We think that we don't do enough coverage of fashion, but maybe a little goes a long way. Choosing carefully we decided to post these photo samples from the annual Summer Show at the Royal College of Art in London. Because we believe that clothing is also architecture, it behooves us to look for the best we can find to show you. We think this is one of the bountiful, gems.

Design Inspiration

It is hard to beat the design style of Loraine over at grijs. Here is one of her Flickr slideshows of inspiring textiles and objects that soothe and excite.

2008 Design Innovation Triumph

TOASTABAG! Say it outloud: Toastabag!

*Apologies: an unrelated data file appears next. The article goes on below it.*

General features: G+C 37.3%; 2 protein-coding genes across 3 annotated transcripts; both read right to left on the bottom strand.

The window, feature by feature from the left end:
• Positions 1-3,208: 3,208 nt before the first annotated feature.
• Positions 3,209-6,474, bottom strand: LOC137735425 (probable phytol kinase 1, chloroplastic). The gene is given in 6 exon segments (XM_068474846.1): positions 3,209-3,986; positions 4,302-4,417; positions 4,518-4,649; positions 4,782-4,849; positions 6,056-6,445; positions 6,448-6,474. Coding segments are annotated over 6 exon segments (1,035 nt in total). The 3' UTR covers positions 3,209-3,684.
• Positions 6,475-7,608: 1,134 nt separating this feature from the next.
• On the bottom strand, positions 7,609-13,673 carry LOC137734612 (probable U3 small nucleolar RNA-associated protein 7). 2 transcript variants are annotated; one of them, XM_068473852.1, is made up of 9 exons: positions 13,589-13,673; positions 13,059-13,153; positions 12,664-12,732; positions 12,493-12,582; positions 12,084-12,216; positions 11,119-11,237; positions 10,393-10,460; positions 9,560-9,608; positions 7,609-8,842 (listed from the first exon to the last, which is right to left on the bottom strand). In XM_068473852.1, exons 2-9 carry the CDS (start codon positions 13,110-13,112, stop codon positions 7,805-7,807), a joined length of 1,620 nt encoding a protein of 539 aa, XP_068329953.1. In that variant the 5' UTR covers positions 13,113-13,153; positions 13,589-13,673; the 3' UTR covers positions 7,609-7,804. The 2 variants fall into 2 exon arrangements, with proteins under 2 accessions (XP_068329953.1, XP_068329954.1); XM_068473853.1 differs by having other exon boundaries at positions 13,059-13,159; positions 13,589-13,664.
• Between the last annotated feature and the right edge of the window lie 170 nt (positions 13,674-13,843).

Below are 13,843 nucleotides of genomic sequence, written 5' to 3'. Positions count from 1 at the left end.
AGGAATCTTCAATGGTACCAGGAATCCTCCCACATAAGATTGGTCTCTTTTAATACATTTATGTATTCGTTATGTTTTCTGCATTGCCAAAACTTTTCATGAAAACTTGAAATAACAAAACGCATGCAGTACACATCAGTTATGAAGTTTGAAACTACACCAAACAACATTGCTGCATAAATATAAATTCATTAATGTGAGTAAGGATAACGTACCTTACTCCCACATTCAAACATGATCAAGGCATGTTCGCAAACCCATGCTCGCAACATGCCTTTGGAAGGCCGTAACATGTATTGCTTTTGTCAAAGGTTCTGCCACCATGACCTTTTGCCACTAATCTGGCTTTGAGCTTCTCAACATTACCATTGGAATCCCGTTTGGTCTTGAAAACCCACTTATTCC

Leave it to the Austrailians. Just when you thought we may have attained the outer reaches of innovation, along comes the Toastabag. We want one! Slap your bread, cheese, ham together, slide it into the Toastabag and produce your own croque-monsieur, madame or madmoiselle.

It's a guess that a drunken chef came up with this idea. We're not sure what it has to do with our blog, but we couldn't resist fitting it in. If you link to the Toastabag page, you will see other innovations, including tattoos for your toast. Who can resist?!

Monday, August 11, 2008

Shop 'til the car bursts.

We want to post the lists DesignSponge offered of fleamarkets along the east coast. Because everyone is out there traveling, we thought we would help direct you to the best recycling options. These are offered by the DesignSponge mavens, or is it divas? Absorb.